Us and Them: The First One Book, One Campus Discussion

By Amy Lothian
SC Contributing Writer

This semester marks East Stroudsburg University’s third annual One Book, One Campus initiative.

Each semester, the One Book selection committee, headed by Dr. Peter Prium of the philosophy department, selects a book in hopes of stirring discussion among students and faculty, as well as the surrounding campus community.

The committee highlighted Jess Row’s novel, “Your Face in Mine,” a novel that supports this year’s theme, “Diversity, Race and Inclusion: Where are we going?”

Row’s novel follows the life of Kelly Thorndike, a Jewish man who—following the death of his wife and child—makes the decision to transform himself using “racial reassignment surgery” to become an African-American man.

To encourage engagement, Prium has called on faculty and staff at ESU to create book discussions to be held around campus and local cafes throughout the next six weeks.

“This book creates a safe environment to talk about race”, stated Pruim at the first of the One Book presentations on Sept. 2, 2015.

The night’s speaker, professor of psychology Dr. Bonnie Green, shared her theories on racial and cultural inclusion and exclusion with an emphasis on ideas from Swiss developmental psychologist, Jean Piaget.

Her presentation, titled “Us and Them; You and Me (A Piagetian Approach to race and racial identity),” created a thought-provoking discussion about how people develop and organize knowledge about groups throughout their lifetime.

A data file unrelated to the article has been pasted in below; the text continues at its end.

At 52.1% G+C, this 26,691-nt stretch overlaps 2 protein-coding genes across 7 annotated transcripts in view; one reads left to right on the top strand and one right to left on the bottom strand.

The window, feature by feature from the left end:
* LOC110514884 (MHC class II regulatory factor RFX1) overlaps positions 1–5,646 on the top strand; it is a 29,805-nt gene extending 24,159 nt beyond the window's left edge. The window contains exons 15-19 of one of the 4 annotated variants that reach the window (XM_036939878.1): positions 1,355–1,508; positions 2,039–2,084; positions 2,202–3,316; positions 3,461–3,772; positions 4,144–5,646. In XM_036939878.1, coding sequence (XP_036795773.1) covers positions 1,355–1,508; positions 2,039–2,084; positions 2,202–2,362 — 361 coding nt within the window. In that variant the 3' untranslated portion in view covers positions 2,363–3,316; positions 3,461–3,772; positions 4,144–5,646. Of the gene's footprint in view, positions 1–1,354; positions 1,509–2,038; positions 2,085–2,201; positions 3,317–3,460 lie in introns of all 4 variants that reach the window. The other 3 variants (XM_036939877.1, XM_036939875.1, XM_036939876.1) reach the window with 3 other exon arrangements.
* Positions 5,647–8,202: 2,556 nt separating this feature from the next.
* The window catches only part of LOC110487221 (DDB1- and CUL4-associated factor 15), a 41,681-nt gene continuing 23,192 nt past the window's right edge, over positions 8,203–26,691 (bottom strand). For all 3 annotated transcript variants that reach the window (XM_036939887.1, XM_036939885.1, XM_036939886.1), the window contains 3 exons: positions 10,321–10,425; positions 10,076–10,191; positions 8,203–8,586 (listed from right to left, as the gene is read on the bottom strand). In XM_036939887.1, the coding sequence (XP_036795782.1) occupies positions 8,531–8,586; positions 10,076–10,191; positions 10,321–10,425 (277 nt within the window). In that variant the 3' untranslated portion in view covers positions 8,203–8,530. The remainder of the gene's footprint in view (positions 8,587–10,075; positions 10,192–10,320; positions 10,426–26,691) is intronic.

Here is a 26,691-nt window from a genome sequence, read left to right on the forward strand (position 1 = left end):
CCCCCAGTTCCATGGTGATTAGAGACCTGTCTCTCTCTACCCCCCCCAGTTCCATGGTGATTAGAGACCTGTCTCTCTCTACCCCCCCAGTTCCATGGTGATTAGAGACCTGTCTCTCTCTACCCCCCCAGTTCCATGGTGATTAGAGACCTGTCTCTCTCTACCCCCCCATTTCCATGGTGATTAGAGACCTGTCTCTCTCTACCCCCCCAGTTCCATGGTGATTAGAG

Dr. Green mentioned that humans construct ideas of an ‘in-group’ and an ‘out-group’.

This creates what she calls the ‘in-group, out-group bias.’ The bias was explained as the tendency to see those similar to our identified group, as more diverse and people outside our group as single-minded.

“My hope is that you leave here tonight with a changed schema (idea) about something you believed before,” she stated.

She went on to emphasize the idea of constructivism, or learning through experience, and stated “children learn best by doing.”

She concluded by saying, “Experiences shaped by culture, determine our differences in ideas,” and noted that accommodation, or re-structuring a previous idea, is ultimately the key to understanding all members of the society we share.

Dr. Green’s perspective of Row’s novel supports the One Book initiative of uniting varied people through a shared experience.

The messages of the novel are sure to bring more insightful discussions as ESU’s faculty share their points of view on “Your Face in Mine.”

The next event, to be held on Tuesday Sept. 15, will feature Dr. David Daniel of ESU’s Business Management Department.

His presentation, “Where does your happiness lie?” is sure to bring a further analysis of the novel and its theme of social connectivity.

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